A day after the Electoral College confirmed President-elect Joe Biden’s victory, he is set to travel to Georgia to campaign for two Democratic U.S. Senate candidates whose January 5 runoff elections could make or break his domestic policy agenda.
Just ahead of Biden’s trip, U.S. Senate Majority Leader Mitch McConnell, the top Republican in Congress, ended his silence on the November 3 election results by congratulating Biden and Vice President-elect Kamala Harris.
McConnell acknowledged their win after six weeks of President Donald Trump’s unfounded claims of election fraud. Trump has yet to concede to Biden, and many congressional Republicans had refused to acknowledge the victory by Biden, a Democrat.
Biden’s narrow win in Georgia underscored the Southern state’s transformation from a Republican stronghold to one of the country’s most competitive political battlegrounds. This was illustrated again in state election data showing that 168,000 people voted early in person on a rainy day on Monday compared with 136,000 on Oct. 12, the first day of in-person voting for the presidential election.
Republican Senators David Perdue and Kelly Loeffler are facing Democratic challengers Jon Ossoff and Raphael Warnock, respectively, in twin races that will determine which party will control the U.S. Senate when Biden takes office on Jan. 20.
If the Republicans win either contest, they would maintain power in the Senate, allowing them to thwart many of Biden’s ambitious legislative goals on issues such as the coronavirus pandemic, the economy and climate change. A Democratic sweep would give Biden’s party control of the White House and both chambers of Congress. Democrats already hold a majority in the House of Representatives.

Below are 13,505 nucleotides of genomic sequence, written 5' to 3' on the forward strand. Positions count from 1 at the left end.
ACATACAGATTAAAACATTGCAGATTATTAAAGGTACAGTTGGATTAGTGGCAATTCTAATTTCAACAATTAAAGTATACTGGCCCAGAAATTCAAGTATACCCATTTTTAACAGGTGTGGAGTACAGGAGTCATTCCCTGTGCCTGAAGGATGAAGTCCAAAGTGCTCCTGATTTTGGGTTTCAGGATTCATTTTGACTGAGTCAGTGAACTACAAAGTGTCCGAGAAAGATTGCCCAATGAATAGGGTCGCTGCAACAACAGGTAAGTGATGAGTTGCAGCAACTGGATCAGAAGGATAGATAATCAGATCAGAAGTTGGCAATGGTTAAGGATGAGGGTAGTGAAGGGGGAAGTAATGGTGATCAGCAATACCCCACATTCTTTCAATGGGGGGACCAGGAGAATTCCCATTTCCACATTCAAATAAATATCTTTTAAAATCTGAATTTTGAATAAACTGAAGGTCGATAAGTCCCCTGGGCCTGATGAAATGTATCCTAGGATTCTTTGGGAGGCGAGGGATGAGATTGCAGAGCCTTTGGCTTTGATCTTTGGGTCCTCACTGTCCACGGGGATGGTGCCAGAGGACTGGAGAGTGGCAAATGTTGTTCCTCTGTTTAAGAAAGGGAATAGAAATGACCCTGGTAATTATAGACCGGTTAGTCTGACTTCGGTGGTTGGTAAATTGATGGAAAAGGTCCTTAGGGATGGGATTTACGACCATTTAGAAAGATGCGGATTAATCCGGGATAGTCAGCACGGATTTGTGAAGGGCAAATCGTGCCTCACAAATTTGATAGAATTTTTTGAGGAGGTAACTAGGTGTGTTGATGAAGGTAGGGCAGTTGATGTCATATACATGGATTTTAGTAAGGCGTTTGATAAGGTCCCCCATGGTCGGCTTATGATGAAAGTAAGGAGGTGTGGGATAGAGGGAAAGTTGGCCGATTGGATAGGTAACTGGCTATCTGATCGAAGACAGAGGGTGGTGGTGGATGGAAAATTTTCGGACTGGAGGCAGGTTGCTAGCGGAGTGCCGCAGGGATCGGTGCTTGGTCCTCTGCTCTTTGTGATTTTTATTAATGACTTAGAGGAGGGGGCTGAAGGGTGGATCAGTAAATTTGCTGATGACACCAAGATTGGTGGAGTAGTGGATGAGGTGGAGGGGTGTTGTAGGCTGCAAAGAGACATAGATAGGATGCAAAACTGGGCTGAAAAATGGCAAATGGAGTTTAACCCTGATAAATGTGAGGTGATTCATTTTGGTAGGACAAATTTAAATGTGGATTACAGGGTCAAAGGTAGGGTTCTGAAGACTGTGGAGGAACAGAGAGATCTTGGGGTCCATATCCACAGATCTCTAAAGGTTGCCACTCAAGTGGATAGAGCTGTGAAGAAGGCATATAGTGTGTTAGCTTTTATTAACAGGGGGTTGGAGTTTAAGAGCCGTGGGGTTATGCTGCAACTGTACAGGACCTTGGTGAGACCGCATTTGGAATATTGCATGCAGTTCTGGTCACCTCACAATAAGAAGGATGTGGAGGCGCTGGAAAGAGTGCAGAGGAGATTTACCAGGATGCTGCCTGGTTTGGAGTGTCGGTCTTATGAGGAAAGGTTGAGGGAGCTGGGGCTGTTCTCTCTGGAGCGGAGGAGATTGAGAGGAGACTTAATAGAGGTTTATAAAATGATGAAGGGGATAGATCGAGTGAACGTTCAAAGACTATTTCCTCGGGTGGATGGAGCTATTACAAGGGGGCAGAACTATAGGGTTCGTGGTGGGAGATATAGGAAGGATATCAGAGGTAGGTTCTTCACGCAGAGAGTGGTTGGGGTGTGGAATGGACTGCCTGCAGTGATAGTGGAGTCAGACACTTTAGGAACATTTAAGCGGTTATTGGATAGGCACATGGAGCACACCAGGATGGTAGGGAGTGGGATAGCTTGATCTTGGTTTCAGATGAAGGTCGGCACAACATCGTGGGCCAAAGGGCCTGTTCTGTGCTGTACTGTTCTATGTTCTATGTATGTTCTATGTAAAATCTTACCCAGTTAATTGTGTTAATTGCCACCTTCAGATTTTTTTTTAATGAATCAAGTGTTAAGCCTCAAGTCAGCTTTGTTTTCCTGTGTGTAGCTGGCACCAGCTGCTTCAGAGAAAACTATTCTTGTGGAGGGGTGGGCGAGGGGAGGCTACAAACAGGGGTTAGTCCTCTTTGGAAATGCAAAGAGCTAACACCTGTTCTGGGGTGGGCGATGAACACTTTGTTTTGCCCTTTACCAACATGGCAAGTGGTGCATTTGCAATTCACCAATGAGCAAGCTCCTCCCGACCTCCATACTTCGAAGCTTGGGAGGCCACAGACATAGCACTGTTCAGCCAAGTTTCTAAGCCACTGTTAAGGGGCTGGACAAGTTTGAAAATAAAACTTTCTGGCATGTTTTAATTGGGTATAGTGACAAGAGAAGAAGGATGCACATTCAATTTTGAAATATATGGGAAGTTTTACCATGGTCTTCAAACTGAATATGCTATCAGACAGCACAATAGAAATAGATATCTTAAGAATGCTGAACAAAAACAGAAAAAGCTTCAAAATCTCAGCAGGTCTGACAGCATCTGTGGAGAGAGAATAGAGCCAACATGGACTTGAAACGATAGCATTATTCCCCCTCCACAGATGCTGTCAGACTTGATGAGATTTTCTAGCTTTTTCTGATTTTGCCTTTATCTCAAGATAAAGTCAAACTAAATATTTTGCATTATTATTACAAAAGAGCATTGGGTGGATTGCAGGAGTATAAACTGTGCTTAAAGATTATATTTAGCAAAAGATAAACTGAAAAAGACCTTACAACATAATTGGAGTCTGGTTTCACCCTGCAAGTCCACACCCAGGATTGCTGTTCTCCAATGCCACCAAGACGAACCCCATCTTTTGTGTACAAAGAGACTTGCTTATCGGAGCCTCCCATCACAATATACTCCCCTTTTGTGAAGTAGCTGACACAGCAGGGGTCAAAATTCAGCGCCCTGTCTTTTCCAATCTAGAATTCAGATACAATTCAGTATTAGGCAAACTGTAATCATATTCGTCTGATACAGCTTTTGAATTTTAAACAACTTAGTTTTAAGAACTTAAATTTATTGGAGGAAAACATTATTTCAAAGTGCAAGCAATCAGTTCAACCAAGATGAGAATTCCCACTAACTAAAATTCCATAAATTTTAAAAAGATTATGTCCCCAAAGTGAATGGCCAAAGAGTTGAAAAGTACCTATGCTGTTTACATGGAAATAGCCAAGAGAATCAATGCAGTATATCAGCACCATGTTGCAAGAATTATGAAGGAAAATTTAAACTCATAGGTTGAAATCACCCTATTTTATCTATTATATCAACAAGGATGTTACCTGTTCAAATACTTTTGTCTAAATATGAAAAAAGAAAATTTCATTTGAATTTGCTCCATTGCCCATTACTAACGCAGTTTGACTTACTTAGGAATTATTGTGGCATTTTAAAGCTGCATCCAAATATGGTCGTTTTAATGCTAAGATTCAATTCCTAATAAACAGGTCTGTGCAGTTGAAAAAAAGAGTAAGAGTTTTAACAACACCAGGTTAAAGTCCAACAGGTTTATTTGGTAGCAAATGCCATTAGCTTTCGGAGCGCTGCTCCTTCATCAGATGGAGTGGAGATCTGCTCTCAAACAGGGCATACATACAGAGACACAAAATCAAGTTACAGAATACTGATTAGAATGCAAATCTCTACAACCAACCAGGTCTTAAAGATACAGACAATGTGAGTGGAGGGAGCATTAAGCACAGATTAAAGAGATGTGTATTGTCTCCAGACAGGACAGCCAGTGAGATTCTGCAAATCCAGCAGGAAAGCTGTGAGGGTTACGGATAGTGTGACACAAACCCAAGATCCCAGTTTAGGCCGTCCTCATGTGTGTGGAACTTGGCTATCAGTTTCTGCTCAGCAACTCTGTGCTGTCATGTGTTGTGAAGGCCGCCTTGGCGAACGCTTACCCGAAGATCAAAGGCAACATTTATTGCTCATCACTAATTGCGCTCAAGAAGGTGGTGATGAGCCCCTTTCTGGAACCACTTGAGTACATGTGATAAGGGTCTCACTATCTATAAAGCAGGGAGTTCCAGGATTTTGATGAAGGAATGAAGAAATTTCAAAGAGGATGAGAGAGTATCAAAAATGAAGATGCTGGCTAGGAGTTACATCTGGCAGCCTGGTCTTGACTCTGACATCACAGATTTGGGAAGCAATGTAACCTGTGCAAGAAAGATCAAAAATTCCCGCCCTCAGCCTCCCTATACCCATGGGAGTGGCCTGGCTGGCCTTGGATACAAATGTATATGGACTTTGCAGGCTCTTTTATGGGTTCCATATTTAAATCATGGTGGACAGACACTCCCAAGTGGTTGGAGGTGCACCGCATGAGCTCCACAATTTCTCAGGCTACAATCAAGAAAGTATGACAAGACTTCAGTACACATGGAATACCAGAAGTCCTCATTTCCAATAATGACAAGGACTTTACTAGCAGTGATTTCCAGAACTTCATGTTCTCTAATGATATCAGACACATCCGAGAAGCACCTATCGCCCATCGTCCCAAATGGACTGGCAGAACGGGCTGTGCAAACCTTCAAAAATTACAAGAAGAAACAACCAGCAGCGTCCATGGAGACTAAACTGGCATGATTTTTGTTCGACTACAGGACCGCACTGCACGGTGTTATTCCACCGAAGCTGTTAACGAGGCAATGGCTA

Biden makes his trip to Atlanta nine days after Trump traveled to Georgia in support of Perdue and Loeffler.
Trump campaign spokesman Jim Murtaugh said in a statement that Warnock and Ossoff “represent the left-most fringe” of the Democratic Party and that Biden campaigning for them showed he was under the influence of that wing of the party.
As in November, many voters are expected to cast ballots by mail because of the pandemic. Thus far, more than 1.2 million residents have requested absentee ballots, and more than 260,000 have already sent them in, according to the U.S. Elections Project at the University of Florida.
Biden’s win has boosted Democratic hopes of capturing both seats, along with aggressive efforts to register voters and changing demographics that have pushed the electorate away from Republicans.
Perdue ran ahead of Trump in the November election, however, finishing ahead of Ossoff but just shy of the 50% required to avoid a runoff under state law. A third-party candidate received about 2% of the vote.
The other race had a large field of candidates in November due to its status as a special election because Loeffler was appointed to her seat to fill a vacancy. Warnock and Loeffler finished in the top two positions, each well short of 50%.
Hundreds of millions of dollars have poured into the state from both political parties and an array of outside political groups.
Both sides face turnout challenges in the midst of the pandemic and without the polarizing Trump at the top of the ballot to turn out votes from his deeply loyal supporters and also from detractors with deep animosity toward him.
Some Georgia Republicans have expressed concern that Trump’s repeated insistence, without evidence, that the November results were fraudulent may drive down turnout among his most ardent supporters.
Biden secured the presidency on Monday after the Electoral College formalized his win. Under U.S. law, the president is not elected by a majority of the popular vote but by the Electoral College, which awards electoral votes to the winner of each state based on congressional representation. – Thomson Reuters Foundation.